Biden and the U.S.-Brazil Relationship
The visit of U.S. vice-president Joe Biden to Brazil and the confirmation of a state visit by President Dilma Rousseff to the U.S. are indicators of a change in the level of U.S.-Brazil relations.
Traditionally averse to closer diplomatic ties with South America, the U.S. has suddenly realized the importance of Brazil in the region and the world. Among other things, this international presence explains Brazil’s recent victory in the WTO, overcoming the vote of 26 European nations and the U.S. itself.
Contemporary Brazil is, from any angle you look at it, a necessary partner in the region.
Mexico’s largest petrochemical project is being built by a Brazilian company. A little to the East, in the Antilles, the new Port of Mariela, Cuba’s most important project, is being built by a Brazilian company, along with new facilities for Azcuba, the state-owned sugar producer, and various modernization projects in the sugar sector. For Bolivia, the sale of Brazilian gas is vital: Bolivia exports 30 million cubic meters a day to its neighbor.
In Bolivia and Peru, Brazil is designing and building transoceanic highways and railways that will open up the Pacific ports and facilitate economic ties between the two halves of the continent. In Peru, Brazilian companies are drilling tunnels in the Andes in order to bring water for irrigation to arid zones. In Paraguay, Brazil is financing and building a transmission line connecting Itaipu to Western Brazil. In Argentina, the most important project currently under discussion is the exploration of potassium reserves on the Rio Colorado, which will be built by a Brazilian company.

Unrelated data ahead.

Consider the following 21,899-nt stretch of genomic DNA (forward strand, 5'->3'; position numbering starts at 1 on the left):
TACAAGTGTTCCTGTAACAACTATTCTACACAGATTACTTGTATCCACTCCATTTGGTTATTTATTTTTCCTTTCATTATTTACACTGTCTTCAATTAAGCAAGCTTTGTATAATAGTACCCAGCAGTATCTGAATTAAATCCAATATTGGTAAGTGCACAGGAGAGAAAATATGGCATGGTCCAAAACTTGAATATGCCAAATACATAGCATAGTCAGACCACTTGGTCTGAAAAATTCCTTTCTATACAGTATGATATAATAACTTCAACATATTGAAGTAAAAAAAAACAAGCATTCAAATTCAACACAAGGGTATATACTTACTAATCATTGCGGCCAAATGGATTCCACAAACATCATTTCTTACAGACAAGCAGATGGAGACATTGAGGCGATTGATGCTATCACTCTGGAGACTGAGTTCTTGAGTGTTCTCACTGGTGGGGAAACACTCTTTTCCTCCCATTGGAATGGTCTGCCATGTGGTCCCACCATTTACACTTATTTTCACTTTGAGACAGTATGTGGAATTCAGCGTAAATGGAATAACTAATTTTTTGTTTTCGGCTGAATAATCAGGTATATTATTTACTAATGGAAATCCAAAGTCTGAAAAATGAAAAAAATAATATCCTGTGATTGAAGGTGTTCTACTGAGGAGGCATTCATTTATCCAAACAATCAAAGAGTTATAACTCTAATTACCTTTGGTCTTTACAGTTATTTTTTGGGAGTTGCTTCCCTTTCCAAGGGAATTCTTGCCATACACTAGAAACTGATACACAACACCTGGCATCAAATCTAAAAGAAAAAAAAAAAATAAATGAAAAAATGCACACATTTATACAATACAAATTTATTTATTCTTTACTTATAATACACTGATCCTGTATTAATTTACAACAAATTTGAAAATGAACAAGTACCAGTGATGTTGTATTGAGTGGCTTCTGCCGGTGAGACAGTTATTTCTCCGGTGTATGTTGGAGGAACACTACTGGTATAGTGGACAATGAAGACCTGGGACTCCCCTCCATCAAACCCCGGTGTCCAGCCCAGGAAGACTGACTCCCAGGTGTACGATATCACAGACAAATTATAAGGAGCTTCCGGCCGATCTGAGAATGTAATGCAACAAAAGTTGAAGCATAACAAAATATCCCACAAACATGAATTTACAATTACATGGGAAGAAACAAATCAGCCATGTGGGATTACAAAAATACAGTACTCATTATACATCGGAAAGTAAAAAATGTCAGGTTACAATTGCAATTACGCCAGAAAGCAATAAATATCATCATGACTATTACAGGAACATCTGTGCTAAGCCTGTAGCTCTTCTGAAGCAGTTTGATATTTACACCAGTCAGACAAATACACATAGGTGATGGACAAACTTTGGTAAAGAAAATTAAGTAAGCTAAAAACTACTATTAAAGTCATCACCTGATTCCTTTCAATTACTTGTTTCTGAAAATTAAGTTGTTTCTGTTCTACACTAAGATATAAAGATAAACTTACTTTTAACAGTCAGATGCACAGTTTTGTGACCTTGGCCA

With the support of Spain and Mexico, the U.S. is trying to offset Brazil’s roll in Latin America with initiatives such as the Aliança do Pacífico. This is a waste of effort, given that Brazil is already the principal Latin American commercial partner of all the nations involved. Besides, the Alliance cannot compete with Unasul of the não pode concorrer com a Unasul ou o com Conselho de Defesa da América do Sul (CDS), institutions in which Peru, Colombia and Chile are full members and share significant projects with Brazil, such as Embraer’s new military transport, the KC-390, or the development of river patrol boats for Amazônia.
Biden made a point of mentioning characteristics that reflect on Brazil’s role in the world, such as its status as seventh largest economy in the world, with a GDP greater than Russia and India, while omitting other characteristics, such as the fact that Brazil is the USA’s third-largest external creditor.
We should seek closer relations, a dialog of equals, with the U.S., without allowing ourselves to be seduced by their siren’s song. They have their interests and we, ours. They have Nafta, and we have Mercosul and the BRICS.
Filed under: Brazil